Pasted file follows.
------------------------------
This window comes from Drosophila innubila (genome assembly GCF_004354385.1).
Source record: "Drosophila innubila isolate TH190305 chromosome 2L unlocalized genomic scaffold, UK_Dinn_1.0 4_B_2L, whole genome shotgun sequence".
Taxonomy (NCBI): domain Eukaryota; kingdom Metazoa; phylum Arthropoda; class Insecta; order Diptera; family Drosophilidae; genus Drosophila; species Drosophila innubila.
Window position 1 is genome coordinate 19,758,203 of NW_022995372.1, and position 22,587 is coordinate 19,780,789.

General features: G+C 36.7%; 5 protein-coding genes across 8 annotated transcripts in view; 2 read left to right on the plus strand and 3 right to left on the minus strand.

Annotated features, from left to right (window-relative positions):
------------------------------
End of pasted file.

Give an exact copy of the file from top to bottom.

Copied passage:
This window comes from Drosophila innubila (genome assembly GCF_004354385.1).
Source record: "Drosophila innubila isolate TH190305 chromosome 2L unlocalized genomic scaffold, UK_Dinn_1.0 4_B_2L, whole genome shotgun sequence".
Taxonomy (NCBI): domain Eukaryota; kingdom Metazoa; phylum Arthropoda; class Insecta; order Diptera; family Drosophilidae; genus Drosophila; species Drosophila innubila.
Window position 1 is genome coordinate 19,758,203 of NW_022995372.1, and position 22,587 is coordinate 19,780,789.

General features: G+C 36.7%; 5 protein-coding genes across 8 annotated transcripts in view; 2 read left to right on the plus strand and 3 right to left on the minus strand.

Annotated features, from left to right (window-relative positions):